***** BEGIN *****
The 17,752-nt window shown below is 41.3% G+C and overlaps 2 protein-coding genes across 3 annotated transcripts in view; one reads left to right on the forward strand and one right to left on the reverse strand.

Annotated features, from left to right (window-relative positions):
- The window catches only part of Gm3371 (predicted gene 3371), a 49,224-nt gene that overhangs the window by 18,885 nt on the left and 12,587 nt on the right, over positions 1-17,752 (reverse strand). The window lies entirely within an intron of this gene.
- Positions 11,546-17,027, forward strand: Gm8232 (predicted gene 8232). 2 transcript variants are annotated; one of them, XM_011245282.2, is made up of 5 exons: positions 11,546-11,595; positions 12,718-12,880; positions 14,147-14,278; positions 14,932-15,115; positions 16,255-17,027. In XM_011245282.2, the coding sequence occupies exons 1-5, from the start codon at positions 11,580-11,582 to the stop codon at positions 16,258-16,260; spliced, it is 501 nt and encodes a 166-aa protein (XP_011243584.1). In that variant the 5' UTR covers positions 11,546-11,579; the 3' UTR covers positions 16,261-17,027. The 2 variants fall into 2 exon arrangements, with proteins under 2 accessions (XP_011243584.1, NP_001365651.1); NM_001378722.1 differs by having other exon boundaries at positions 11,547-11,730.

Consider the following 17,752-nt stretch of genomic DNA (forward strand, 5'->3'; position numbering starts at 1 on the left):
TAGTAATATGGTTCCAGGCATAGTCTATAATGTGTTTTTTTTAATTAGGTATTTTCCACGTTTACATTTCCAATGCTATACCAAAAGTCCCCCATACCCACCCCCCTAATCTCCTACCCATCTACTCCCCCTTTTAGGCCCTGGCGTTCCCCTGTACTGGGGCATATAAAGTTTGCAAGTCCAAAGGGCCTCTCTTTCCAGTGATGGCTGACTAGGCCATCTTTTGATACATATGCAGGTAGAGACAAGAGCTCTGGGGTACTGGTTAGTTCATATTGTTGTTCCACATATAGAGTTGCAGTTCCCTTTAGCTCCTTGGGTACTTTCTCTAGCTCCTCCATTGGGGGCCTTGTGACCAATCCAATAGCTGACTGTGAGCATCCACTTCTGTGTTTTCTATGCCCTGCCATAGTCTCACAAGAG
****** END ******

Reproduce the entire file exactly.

The 17,752-nt window shown below is 41.3% G+C and overlaps 2 protein-coding genes across 3 annotated transcripts in view; one reads left to right on the forward strand and one right to left on the reverse strand.

Annotated features, from left to right (window-relative positions):
- The window catches only part of Gm3371 (predicted gene 3371), a 49,224-nt gene that overhangs the window by 18,885 nt on the left and 12,587 nt on the right, over positions 1-17,752 (reverse strand). The window lies entirely within an intron of this gene.
- Positions 11,546-17,027, forward strand: Gm8232 (predicted gene 8232). 2 transcript variants are annotated; one of them, XM_011245282.2, is made up of 5 exons: positions 11,546-11,595; positions 12,718-12,880; positions 14,147-14,278; positions 14,932-15,115; positions 16,255-17,027. In XM_011245282.2, the coding sequence occupies exons 1-5, from the start codon at positions 11,580-11,582 to the stop codon at positions 16,258-16,260; spliced, it is 501 nt and encodes a 166-aa protein (XP_011243584.1). In that variant the 5' UTR covers positions 11,546-11,579; the 3' UTR covers positions 16,261-17,027. The 2 variants fall into 2 exon arrangements, with proteins under 2 accessions (XP_011243584.1, NP_001365651.1); NM_001378722.1 differs by having other exon boundaries at positions 11,547-11,730.

Consider the following 17,752-nt stretch of genomic DNA (forward strand, 5'->3'; position numbering starts at 1 on the left):
TAGTAATATGGTTCCAGGCATAGTCTATAATGTGTTTTTTTTAATTAGGTATTTTCCACGTTTACATTTCCAATGCTATACCAAAAGTCCCCCATACCCACCCCCCTAATCTCCTACCCATCTACTCCCCCTTTTAGGCCCTGGCGTTCCCCTGTACTGGGGCATATAAAGTTTGCAAGTCCAAAGGGCCTCTCTTTCCAGTGATGGCTGACTAGGCCATCTTTTGATACATATGCAGGTAGAGACAAGAGCTCTGGGGTACTGGTTAGTTCATATTGTTGTTCCACATATAGAGTTGCAGTTCCCTTTAGCTCCTTGGGTACTTTCTCTAGCTCCTCCATTGGGGGCCTTGTGACCAATCCAATAGCTGACTGTGAGCATCCACTTCTGTGTTTTCTATGCCCTGCCATAGTCTCACAAGAG